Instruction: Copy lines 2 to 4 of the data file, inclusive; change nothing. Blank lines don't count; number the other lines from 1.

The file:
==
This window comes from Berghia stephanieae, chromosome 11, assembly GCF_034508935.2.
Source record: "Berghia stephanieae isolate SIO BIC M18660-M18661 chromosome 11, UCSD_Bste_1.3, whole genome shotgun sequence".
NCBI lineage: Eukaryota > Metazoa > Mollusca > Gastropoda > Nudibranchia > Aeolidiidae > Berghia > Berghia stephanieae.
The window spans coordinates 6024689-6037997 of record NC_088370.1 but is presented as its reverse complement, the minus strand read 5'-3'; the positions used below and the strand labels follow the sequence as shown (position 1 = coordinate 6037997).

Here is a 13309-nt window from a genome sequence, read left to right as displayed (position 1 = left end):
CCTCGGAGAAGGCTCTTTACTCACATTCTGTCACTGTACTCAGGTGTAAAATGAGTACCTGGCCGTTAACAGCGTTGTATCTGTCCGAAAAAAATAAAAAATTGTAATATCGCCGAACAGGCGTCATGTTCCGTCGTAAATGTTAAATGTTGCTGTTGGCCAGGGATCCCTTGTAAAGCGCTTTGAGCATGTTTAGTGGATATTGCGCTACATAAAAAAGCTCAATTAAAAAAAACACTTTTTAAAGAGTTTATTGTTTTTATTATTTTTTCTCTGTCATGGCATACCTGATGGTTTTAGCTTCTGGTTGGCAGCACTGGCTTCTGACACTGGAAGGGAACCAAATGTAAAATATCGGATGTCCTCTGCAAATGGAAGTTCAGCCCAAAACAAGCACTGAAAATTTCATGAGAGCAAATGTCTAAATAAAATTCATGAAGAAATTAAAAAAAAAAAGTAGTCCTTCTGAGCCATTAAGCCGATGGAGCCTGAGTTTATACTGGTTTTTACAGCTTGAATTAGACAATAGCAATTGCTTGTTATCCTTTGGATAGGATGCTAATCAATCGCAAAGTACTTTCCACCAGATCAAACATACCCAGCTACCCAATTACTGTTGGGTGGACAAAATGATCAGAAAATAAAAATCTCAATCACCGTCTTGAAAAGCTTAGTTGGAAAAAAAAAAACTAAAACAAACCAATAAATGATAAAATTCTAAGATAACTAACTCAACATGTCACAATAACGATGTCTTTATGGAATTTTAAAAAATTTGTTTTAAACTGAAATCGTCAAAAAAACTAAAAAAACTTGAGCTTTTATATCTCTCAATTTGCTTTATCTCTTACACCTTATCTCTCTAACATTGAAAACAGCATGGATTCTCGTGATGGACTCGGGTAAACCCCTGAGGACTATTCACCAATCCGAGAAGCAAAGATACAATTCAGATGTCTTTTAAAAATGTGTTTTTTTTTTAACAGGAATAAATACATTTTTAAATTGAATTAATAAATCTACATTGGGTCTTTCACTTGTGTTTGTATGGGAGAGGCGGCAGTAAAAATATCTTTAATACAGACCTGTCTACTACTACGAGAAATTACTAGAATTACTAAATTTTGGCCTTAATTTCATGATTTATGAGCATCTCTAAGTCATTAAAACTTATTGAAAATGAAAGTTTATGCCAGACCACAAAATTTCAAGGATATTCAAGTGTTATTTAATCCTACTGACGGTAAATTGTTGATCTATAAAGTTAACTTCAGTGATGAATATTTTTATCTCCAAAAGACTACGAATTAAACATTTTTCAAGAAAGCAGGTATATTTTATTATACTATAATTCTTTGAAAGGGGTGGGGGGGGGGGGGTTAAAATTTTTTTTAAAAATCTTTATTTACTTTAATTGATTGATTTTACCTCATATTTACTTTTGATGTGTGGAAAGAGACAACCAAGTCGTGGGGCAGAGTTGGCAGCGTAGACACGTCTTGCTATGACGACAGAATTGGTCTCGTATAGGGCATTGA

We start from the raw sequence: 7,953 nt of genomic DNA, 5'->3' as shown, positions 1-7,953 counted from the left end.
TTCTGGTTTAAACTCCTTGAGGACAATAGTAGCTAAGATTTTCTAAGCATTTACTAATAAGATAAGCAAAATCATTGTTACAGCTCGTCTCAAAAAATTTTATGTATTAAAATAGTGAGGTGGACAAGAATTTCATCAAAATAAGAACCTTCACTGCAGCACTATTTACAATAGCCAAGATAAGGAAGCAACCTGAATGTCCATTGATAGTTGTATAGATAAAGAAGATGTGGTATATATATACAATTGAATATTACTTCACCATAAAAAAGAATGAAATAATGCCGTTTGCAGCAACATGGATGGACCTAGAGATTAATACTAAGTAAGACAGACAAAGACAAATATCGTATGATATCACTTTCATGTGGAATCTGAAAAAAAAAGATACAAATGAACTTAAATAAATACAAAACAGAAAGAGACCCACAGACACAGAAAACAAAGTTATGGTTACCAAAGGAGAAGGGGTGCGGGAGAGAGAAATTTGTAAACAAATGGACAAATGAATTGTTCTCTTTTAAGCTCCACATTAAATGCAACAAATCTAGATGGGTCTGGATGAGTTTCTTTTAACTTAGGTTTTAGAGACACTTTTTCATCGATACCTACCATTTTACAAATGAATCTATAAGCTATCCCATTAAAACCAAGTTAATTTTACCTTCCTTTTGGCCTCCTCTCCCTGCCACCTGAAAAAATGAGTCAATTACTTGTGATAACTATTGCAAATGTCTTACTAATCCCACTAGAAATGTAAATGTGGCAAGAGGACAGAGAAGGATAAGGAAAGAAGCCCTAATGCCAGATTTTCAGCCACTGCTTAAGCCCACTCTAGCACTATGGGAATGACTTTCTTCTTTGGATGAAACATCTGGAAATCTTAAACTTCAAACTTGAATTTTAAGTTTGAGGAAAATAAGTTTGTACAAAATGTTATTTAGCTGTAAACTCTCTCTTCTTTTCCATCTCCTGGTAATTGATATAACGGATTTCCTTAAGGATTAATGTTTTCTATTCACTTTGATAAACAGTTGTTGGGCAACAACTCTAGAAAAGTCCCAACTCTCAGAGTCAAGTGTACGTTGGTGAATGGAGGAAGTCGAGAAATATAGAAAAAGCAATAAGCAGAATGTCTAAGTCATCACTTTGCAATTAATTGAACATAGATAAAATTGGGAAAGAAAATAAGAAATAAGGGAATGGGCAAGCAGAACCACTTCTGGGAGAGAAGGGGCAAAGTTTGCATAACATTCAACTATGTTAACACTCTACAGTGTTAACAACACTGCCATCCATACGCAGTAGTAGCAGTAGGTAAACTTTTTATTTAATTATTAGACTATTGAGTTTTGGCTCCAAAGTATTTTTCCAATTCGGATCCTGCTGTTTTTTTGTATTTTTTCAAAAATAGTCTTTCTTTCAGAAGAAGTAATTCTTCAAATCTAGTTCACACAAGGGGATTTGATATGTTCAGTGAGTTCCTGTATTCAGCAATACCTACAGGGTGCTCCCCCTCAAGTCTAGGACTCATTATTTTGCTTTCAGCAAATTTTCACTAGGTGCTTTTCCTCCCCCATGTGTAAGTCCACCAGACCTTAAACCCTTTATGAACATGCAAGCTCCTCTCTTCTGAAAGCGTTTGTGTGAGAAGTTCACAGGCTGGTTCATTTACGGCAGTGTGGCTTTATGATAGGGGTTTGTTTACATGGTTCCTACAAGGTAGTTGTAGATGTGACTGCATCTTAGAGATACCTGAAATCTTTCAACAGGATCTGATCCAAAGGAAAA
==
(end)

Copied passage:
Source record: "Berghia stephanieae isolate SIO BIC M18660-M18661 chromosome 11, UCSD_Bste_1.3, whole genome shotgun sequence".
NCBI lineage: Eukaryota > Metazoa > Mollusca > Gastropoda > Nudibranchia > Aeolidiidae > Berghia > Berghia stephanieae.
The window spans coordinates 6024689-6037997 of record NC_088370.1 but is presented as its reverse complement, the minus strand read 5'-3'; the positions used below and the strand labels follow the sequence as shown (position 1 = coordinate 6037997).